When restaurant consultant Linda Lipsky came across a client with a whopping 50 percent food cost, the industry veteran set to work slashing expenses. The Broomall, Pennsylvania-based consultant helped the operation reduce its food costs to 34 percent, in line with industry standards. Here’s how:

  • Shopping around. By bidding out its items, the restaurant secured better deals, says Lipsky. Be sure to negotiate with current vendors also, she advises. “There’s not just one set price from vendors,” says Lipsky, noting that some suppliers reward loyal customers who pay on time. With wholesale prices jumping 25 percent over the past five years, according to the Association 2015 Restaurant Industry Forecast, many operators are searching for better prices. Nearly nine out of 10 fine-dining operators shopped around for other suppliers in 2014, as did a majority of casual and family-dining operators.
  • Brand management. Lipsky’s restaurant client selectively switched to less expensive brands without sacrificing quality. “Having a branded ketchup on your tables is a quality statement,” says Lipsky. “But does anybody really care if you use a no-name white vinegar in the back of the house?” Likewise, consider less expensive liquor brands for recipes. “In most cases, the alcohol cooks off anyway. Do you really need a name brand?”
  • Proper portion sizes. The operation adjusted its portion sizes, cutting costs while better accommodating guest preferences. “The restaurant had been serving up way too much food—about a pound on a plate,” says Lipsky. “Many people are watching their weight today and are looking for smaller servings.” Simple steps like cutting a fillet from 8 to 7 ounces help control costs, while still leaving guests satisfied, says Lipsky.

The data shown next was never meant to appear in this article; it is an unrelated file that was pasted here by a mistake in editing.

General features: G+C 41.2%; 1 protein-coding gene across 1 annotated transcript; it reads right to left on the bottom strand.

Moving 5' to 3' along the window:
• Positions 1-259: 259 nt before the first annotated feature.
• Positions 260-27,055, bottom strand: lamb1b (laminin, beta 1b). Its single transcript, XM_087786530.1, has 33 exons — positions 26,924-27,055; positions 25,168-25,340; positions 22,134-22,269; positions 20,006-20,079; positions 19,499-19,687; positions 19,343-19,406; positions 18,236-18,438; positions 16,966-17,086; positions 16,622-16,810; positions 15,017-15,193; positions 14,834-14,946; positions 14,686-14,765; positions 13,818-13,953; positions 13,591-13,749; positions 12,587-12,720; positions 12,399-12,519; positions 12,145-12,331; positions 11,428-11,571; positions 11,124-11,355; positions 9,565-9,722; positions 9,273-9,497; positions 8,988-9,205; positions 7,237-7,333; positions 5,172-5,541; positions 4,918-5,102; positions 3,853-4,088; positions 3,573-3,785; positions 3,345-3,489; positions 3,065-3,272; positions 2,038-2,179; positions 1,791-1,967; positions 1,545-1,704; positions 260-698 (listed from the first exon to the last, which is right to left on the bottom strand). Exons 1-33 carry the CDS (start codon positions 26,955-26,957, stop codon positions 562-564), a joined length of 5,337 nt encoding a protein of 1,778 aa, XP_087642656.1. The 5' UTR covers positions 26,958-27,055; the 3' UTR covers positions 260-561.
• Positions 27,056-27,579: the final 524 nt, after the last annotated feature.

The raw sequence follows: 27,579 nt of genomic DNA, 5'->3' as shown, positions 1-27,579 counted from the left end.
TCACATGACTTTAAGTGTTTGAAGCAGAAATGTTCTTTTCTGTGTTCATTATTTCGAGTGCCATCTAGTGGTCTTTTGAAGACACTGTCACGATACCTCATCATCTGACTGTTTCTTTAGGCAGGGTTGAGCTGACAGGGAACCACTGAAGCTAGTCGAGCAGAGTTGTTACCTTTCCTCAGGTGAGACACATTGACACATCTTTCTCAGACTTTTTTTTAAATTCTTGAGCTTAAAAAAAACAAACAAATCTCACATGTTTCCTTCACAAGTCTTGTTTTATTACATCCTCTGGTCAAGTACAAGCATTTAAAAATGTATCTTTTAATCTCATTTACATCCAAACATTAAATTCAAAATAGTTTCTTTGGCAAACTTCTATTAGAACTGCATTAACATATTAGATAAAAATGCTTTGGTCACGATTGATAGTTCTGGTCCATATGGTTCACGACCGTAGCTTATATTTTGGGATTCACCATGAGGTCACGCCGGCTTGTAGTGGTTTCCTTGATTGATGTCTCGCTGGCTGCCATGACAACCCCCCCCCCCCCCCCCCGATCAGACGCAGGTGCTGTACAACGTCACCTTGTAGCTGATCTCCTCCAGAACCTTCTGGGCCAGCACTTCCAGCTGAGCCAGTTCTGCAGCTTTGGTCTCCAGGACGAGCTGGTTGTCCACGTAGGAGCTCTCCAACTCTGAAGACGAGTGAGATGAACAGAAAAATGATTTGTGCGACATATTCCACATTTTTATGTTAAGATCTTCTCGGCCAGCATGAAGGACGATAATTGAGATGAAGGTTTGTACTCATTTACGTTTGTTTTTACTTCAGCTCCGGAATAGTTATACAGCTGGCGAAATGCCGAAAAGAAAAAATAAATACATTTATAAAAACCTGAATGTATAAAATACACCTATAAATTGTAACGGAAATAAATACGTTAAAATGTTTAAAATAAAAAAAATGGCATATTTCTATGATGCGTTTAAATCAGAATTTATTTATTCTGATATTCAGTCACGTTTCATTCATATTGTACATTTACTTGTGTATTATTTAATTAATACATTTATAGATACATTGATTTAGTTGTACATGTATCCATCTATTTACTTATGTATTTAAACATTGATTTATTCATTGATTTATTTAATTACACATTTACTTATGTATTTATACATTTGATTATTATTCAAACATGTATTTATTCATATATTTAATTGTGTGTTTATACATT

• Product specifications. By specifying a slightly smaller shrimp, the restaurant reduced the cost of making its shrimp salad while maintaining an attractive salad with the same number of shrimp per serving.
  • Meal composition. Lipsky reduced costs by adjusting the balance between main dishes and more affordable side dishes. “Beef up your meals with vegetables and grains,” she advises.
  • Fitted dishware. Large plates led to excessively large servings of pasta, and large bowls prompted staff to serve twice as much of a heavy cream soup as needed. Select dishware that’s appropriate for serving sizes.
  • Appropriate serving utensils. Make sure you’re using the proper serving pieces to ensure that you’re not dishing out more than what your recipes specify. For example, Lipsky’s client slashed its cost for vinaigrette dressing in half by switching from a two-ounce ladle to a more appropriate one-ounce ladle.
  • Freebies. Giveaways like bread and butter can cut into profits. Lipsky advised her client to switch to smaller butter chips that reduced waste.